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50 years Ago: The Lunar Landing Research Facility

The Lunar Landing Research Facility (LLRF) at the NASA Langley Research Center enabled Apollo astronauts to train to fly and walk in a simulated lunar environment.  Built in 1965, the LLRF was a 400- by 230-foot A-frame structure with a gantry used to manipulate a full-scale Lunar Excursion Module Simulator (LEMS).  The base of the LLRF was modelled with fill material to resemble the Moon’s surface.  Twenty-four Apollo astronauts, including Apollo 11 crewmembers Neil Armstrong and Edwin “Buzz” Aldrin, spent many hours in the facility to practice piloting the Lunar Module in the final 150 feet of the descent to the lunar surface.  Today, the LEMS is on display at the Virginia Air and Space Center in Hampton, Virginia.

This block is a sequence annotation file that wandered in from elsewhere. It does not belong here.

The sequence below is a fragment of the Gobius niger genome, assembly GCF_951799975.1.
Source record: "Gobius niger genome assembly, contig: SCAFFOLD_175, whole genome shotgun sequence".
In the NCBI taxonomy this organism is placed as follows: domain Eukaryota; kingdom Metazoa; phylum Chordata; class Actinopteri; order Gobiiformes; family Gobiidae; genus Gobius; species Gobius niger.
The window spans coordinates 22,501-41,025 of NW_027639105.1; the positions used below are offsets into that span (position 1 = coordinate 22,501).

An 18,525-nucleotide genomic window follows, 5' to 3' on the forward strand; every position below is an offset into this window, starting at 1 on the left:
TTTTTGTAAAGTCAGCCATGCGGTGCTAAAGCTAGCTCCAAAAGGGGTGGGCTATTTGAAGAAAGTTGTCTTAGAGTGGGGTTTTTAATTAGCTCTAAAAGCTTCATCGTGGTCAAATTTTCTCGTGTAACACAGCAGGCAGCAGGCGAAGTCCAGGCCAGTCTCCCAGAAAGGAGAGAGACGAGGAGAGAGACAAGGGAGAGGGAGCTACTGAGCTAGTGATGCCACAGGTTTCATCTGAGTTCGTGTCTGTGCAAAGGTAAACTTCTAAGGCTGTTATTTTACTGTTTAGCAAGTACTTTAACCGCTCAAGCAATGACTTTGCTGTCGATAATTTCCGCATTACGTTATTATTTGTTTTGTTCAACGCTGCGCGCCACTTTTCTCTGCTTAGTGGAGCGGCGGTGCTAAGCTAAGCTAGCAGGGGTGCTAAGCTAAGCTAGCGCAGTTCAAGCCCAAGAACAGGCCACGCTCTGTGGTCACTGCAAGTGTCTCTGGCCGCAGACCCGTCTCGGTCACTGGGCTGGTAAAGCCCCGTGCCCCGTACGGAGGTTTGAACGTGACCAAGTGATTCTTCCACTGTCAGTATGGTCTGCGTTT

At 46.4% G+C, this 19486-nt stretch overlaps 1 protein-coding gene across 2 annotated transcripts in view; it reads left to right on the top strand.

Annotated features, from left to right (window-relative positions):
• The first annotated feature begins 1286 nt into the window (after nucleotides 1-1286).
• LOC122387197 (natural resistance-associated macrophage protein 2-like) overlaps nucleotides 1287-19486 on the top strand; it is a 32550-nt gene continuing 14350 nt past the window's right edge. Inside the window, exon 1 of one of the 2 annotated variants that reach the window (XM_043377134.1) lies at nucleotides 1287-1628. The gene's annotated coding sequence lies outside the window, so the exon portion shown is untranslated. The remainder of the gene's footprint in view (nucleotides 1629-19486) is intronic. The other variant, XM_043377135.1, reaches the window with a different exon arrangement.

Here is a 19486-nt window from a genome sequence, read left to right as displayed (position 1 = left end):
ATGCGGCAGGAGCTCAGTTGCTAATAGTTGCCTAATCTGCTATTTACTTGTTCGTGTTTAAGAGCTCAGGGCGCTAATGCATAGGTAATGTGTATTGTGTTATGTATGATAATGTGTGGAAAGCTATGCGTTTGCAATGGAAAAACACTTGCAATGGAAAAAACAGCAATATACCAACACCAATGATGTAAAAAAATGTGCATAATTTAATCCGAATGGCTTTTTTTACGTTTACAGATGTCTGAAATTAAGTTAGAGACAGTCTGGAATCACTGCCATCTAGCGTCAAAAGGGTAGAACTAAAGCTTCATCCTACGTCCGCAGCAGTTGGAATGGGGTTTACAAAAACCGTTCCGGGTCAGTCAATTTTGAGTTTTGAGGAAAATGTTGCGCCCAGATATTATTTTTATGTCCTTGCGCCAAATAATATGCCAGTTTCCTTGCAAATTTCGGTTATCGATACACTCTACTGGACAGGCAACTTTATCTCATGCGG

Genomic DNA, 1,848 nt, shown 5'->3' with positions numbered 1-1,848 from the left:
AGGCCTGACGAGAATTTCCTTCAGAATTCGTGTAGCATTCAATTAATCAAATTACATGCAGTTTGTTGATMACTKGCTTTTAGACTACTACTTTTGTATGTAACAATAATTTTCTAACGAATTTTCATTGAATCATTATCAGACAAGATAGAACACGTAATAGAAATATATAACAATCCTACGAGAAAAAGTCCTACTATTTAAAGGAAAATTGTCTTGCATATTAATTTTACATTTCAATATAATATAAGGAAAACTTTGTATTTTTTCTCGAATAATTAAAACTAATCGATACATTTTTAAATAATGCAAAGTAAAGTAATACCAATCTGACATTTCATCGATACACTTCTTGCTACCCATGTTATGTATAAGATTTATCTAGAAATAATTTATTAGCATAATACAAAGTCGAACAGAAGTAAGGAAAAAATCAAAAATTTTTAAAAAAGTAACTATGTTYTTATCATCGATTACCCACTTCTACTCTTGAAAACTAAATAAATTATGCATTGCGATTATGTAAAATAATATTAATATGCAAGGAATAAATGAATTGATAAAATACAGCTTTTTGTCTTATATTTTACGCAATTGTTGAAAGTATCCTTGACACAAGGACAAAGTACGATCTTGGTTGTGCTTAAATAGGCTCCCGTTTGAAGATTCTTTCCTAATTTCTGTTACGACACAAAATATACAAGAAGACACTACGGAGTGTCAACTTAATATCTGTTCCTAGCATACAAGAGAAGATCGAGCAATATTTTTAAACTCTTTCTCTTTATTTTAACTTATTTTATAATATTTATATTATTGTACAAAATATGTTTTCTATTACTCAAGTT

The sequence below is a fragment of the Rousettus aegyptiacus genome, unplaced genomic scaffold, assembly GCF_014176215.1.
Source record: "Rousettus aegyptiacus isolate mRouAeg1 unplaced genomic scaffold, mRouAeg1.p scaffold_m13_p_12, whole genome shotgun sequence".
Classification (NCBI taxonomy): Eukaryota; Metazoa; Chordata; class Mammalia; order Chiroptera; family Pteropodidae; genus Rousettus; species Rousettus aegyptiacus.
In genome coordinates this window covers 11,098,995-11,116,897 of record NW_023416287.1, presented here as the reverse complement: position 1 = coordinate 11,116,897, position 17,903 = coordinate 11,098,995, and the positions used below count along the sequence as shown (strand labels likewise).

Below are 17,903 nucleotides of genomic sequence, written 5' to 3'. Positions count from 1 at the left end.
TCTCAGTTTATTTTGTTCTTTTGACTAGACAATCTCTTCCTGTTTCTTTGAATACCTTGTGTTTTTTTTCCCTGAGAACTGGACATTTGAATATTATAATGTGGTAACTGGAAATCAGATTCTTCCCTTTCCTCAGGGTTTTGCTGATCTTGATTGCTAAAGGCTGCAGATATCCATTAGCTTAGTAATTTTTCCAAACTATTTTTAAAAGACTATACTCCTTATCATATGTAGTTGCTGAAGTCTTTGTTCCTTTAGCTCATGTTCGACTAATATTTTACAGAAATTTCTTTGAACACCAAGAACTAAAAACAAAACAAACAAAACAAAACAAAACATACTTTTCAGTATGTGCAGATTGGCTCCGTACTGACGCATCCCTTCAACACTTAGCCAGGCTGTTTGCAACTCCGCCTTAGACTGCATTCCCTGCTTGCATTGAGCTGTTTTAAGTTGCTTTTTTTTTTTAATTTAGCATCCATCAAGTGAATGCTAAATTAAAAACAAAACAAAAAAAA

Apollo 11 Commander Neil Armstrong
Apollo 11 Commander Neil Armstrong in front of the Lunar Excursion Module Simulator in February 1969, just five months before the first Moon landing.
A simulation of walking on the Moon.
A subject demonstrating a simulation of walking on the Moon.

The LLRF also served as a simulator for walking on the lunar surface.  Suspended on their sides by slings and cables and walking parallel to the ground on an inclined plane, astronauts experienced what it would be like to walk in the 1/6-g lunar environment.

Experience gained by Apollo astronauts in the LLRF demonstrated that it was possible to master the complex tasks of landing and walking on the Moon.  The facility played a critical role in achieving that goal before the end of the decade.

Between 1974 and 2003, the LLRF was renamed the Impact Dynamics Research Facility and used for research on aircraft crashes.  It reopened in 2005 as the Landing and Impact Research Facility and with the addition of a hydro-impact basin has supported landing tests for the Orion Program.

In 1985, the LLRF was added to the US National Register of Historic Places and designated a US National Historic Landmark.  For more on the LLRF, see